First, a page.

For the tax year 2011, U.S individuals (including resident aliens and certain nonresident aliens) who owned certain foreign assets, may have been required to file a Statement of Specified Foreign Financial Assets (Form 8938) when certain reporting thresholds were met. So what changed? For fiscal years beginning in 2016, entities –such as certain domestic corporations, partnerships, and trusts – may now be required to also file Form 8938.
If a taxpayer is a specified person (either a specified individual or a “specified domestic entity”) and has an interest in specified foreign financial assets (financial accounts maintained by a foreign financial institution, foreign security, foreign entity, foreign instrument, or foreign contract), and the value of those assets is more than the applicable reporting threshold, Form 8938 must be filed.
Section 6038D created a new annual filing for U.S. taxpayers on Form 8938 beginning in tax year 2011. However, the IRS did not define the term “specified domestic entity”. They deferred providing the definition of “specified domestic entity” pending the issuance of regulations, which left the filing requirement only affecting individuals. The IRS finally defined this term by issuing final regulations in February 2016. An entity that meets the definition of “specified domestic entity”, discussed below, and which meets the reporting threshold amounts, will now be required to file Form 8938
What is a Specified Domestic Entity?
Under the final regulations, a “specified domestic entity” is a domestic corporation, or a domestic partnership:
- if such domestic entities are owned at least 80% directly, indirectly, or constructively (by voting or value of corporation, or capital or profit interest of partnership) by a specified individual (that is a U.S. Citizen, a resident alien, and certain nonresident aliens) on the last day of the tax year; and
- at least 50 percent of the domestic entities’ gross income or assets are passive.
In addition, if a trust is formed for purposes of holding (directly or indirectly) specified foreign financial assets by having one of more specified persons (a specified individual or a specified domestic entity) as a current beneficiary, it would be also considered a specified domestic entity.
For the purpose of Form 8938, passive income is defined as the portion of gross income from passive types of income such as interest, dividends, rents, royalties, annuities, gains from futures, forwards and similar transactions in commodities, and net income from notional principal contracts.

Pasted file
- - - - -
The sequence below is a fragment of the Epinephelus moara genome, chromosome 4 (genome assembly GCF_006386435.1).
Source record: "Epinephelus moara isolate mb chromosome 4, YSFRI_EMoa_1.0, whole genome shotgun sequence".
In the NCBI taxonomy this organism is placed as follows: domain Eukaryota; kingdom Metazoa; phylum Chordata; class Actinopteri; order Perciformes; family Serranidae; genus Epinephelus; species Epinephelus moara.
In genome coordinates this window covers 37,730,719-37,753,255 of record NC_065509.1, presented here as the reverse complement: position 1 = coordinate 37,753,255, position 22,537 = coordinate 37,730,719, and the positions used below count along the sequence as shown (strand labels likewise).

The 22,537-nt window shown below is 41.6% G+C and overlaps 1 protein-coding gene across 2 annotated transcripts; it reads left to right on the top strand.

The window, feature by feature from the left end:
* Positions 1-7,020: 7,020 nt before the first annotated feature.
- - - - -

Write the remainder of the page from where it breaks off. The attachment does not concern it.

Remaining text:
Combined Assets for Passive Income or Assets of Related Corporations and Partnerships
If a domestic corporation and domestic partnership are held by the same specified individual with at least 80 percent ownership, such a domestic corporation and domestic partnership are treated as owning the combined assets and receiving the combined income of all members of that group for the purpose of determining whether a domestic corporation or domestic partnership meets the 50% passive income or asset test discussed above.
For example, if A, a specified individual, owns 100% of DC 1, a domestic corporation, and DC 1 owns 80% of DC 2, another domestic corporation, DC 1 and DC 2 are considered as owning their combined assets and receiving the combined income for the purpose of determining passive income or assets, since A owns 100% of DC 1 and constructively owns 80% of DC 2.
Constructive ownership analysis should be performed for the determination of whether a specified individual owns at least 80% of a domestic corporation or partnership under Section 267(c) and (e)(3).
For example, if A, a specified individual, owns 60% of DC 1, a domestic corporation and B, a member of A’s family, also owns 30% of DC 1, A is considered to own 90% of DC 1 for the purpose of the 80% test, discussed above.
For fiscal year entities beginning in 2016, if a specified domestic entity has a total value of foreign assets that exceeds $50,000 on the last day of the tax year or $75,000 at any time during the tax year, such specified domestic entity must file the Form 8938.
As discussed above, there is a potential new filing obligation for certain domestic corporations, partnerships or trusts on Form 8938. Proper analysis should be performed to determine the proper filing requirement. Failure to file Form 8938 may subject you to a failure to file penalty of $10,000.
If you’re uncertain whether or not you need to file Form 8938 or have questions, please contact your Untracht Early advisor.